Rory McIlroy has been MIA from competitive golf since missing the cut last month in Abu Dhabi, but his new sponsor has gone to great lengths (or, rather, heights) to ensure the golfing world does not forget about the new face of Nike Golf.
Now appearing in a Nike cap and swinging a VR_S Covert driver, a huge image of the world No. 1 festoons the side of a multi-story building in San Diego.
(Photo: Twitter via @nikegolf)
Which is curious, since the two-time major champ was not in the field at last month’s Farmers Insurance Open at nearby Torrey Pines and won’t haul his new multi-million-dollar Nike contract up the coast for this week’s National Pro-Am at Pebble Beach.
Speaking of that colossal equipment deal, McIlroy’s first event with his new gear did not go so well, which led two-time major winner Sandy Lyle to worry about the impact that changing clubs could have on the young lad from Northern Ireland.
The 54-year-old Lyle told Reuters on Monday that he hoped the switch would not cause McIlroy’s career to go into a "kamikaze dive" similar to the swoon that David Duval suffered when he swapped his Titleist sticks for the Nike swoosh.
Duval, like McIlroy, was No. 1 in the world rankings in 1999, and won the British Open in 2001. Then, like McIlroy, he left Titleist for Nike, which, according to Lyle, sent Duval into a tailspin from which he has yet to recover.
"That move hurt the momentum of David's career," Lyle said. "He wasn't driving the ball well, which put the pressure on his putting and that in turn put pressure on him making cuts. David then started on a horrible spiral of missing cuts. It could be that all stemmed from his problems with his new driver and it could be the same thing for Rory now."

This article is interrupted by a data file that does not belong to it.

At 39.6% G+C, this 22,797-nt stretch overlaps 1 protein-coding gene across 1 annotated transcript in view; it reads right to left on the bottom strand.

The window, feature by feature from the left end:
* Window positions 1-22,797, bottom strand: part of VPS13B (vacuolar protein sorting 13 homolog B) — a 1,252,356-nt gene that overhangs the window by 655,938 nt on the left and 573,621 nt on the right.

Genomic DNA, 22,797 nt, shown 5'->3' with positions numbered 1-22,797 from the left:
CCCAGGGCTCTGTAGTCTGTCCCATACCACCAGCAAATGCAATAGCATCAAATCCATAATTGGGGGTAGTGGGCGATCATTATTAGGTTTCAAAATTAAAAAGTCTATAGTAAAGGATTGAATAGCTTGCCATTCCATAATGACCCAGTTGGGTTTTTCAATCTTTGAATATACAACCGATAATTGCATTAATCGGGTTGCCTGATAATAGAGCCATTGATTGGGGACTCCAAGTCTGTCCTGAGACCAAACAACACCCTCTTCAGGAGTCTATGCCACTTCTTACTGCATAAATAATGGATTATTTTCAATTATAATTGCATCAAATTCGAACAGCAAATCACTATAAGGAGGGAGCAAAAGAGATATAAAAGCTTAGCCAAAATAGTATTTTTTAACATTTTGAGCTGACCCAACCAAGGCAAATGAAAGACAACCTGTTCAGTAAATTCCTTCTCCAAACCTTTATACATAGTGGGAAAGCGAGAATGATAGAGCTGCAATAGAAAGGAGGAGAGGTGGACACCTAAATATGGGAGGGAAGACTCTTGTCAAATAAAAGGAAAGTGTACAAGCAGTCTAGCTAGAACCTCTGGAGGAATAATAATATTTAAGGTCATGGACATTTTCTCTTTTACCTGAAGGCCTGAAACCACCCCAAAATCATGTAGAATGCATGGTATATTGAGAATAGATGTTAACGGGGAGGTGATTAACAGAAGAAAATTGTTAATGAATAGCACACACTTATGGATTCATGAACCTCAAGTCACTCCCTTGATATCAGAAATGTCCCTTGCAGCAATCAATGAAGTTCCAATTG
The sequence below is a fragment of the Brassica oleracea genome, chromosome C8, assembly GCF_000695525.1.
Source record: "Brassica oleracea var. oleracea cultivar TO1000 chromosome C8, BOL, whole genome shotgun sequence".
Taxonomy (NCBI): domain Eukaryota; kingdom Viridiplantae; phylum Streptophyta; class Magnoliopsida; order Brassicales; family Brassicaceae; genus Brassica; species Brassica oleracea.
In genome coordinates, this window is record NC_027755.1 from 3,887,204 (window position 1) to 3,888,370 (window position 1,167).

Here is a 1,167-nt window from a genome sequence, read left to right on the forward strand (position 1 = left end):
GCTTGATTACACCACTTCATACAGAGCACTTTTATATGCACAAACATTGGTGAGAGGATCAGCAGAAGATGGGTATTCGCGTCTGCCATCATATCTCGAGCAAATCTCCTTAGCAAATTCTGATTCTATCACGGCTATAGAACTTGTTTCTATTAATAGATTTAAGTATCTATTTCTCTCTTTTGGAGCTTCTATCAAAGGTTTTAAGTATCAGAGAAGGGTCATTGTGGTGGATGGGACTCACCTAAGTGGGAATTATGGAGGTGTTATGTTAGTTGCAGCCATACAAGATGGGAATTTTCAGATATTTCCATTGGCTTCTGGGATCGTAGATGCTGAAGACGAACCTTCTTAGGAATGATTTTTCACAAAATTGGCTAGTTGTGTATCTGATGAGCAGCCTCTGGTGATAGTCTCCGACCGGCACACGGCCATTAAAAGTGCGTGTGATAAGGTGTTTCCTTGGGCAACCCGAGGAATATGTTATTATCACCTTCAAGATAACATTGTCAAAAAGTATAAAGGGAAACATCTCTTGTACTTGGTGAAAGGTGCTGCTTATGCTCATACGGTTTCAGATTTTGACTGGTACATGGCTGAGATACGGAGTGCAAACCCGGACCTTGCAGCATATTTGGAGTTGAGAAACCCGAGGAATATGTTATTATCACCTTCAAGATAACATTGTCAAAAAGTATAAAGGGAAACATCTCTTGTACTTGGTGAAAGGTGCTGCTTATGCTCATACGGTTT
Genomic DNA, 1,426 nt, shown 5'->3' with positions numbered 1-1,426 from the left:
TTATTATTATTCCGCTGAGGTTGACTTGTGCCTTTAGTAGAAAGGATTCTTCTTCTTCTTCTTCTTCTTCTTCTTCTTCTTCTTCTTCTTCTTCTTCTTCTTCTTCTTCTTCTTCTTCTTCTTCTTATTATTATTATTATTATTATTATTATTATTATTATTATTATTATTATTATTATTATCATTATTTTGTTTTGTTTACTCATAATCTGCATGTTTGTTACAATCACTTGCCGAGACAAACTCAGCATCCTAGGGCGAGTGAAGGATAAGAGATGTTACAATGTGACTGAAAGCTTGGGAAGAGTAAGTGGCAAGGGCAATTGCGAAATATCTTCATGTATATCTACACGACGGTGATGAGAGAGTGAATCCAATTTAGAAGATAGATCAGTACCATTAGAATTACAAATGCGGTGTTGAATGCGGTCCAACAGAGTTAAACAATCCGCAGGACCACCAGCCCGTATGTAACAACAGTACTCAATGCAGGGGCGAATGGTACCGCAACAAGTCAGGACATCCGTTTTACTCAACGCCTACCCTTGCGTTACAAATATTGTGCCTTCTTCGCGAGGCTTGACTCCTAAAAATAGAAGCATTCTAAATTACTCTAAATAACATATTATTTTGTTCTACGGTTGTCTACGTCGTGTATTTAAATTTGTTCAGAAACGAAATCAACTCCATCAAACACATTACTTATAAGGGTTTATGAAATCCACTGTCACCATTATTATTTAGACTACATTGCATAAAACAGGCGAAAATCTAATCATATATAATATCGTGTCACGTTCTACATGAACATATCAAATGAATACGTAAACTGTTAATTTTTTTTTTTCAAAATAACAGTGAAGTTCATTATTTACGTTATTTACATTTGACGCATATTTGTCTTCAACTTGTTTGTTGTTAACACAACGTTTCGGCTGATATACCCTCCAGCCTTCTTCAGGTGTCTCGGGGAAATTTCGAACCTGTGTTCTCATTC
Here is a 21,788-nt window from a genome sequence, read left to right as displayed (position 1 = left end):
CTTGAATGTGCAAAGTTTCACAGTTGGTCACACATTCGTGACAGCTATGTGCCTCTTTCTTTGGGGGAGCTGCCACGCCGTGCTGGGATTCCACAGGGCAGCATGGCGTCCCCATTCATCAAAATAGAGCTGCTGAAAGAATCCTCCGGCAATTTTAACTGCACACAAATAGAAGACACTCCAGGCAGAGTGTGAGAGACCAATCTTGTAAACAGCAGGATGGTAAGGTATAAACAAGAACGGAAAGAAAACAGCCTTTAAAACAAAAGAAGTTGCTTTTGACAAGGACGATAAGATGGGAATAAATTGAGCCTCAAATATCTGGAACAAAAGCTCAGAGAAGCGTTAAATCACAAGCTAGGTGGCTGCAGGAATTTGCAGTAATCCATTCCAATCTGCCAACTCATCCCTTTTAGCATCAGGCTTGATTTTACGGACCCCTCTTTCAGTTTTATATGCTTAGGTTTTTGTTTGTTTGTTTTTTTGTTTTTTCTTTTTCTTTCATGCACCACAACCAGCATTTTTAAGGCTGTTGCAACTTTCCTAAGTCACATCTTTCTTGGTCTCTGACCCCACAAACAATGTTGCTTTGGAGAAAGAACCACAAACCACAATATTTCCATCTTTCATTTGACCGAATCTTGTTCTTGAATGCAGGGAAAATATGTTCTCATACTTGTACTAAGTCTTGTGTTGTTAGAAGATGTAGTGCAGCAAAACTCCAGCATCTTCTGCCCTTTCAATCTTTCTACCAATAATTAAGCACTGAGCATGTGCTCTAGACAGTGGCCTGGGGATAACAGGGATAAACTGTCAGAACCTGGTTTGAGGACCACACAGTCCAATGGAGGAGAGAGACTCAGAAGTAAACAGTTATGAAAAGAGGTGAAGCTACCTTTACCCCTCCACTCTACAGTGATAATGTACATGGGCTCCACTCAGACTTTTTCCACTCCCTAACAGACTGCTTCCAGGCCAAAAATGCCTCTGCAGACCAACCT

Adding his voice to the Nick Faldo-led choir of observers skeptical about McIlroy’s club change, Lyle said the move could be "very dangerous" for the world’s top golfer.
"David never got out of his spiral," Lyle said about Duval, who, coincidentally, announced on Monday he had re-signed with Nike after splitting with the company in 2010, and will play in this week’s Pebble Beach National Pro-Am. "He definitely took a huge kamikaze dive and never really got it back."
McIlroy's countryman, Graeme McDowell, sought to downplay the naysaying about his friend's new golf supplies. To McDowell, who will make his first PGA Tour start of the season next week at Riviera, it’s internal pressure and not the brand stamped on his clubs that may be messing with McIlroy’s game.
"When you’re as talented as Rory McIlroy, I don’t really care what your driver says, I don’t really care what your iron says or what your golf ball says," McDowell said Monday on Golf’ Channel’s "Morning Drive" program. "When you’re as good as he is, it’s a transition that should be pretty straightforward for him to make.
The biggest hurdle that he has right now is in his mind, the pressure that is put on him by the world media, by people, and most importantly the pressures he’s put on himself from inside him. He’s just got to get across the hurdle of playing well a few times with the new equipment," McDowell said. "He’s a talented kid. I’ve never seen a guy make the game look so easy. It doesn’t matter what it says on the back of his iron. He’ll be okay, and it’s just a matter of time before he settles down and just comes to terms with what’s in his heads in regards to the pressures he’s created for himself."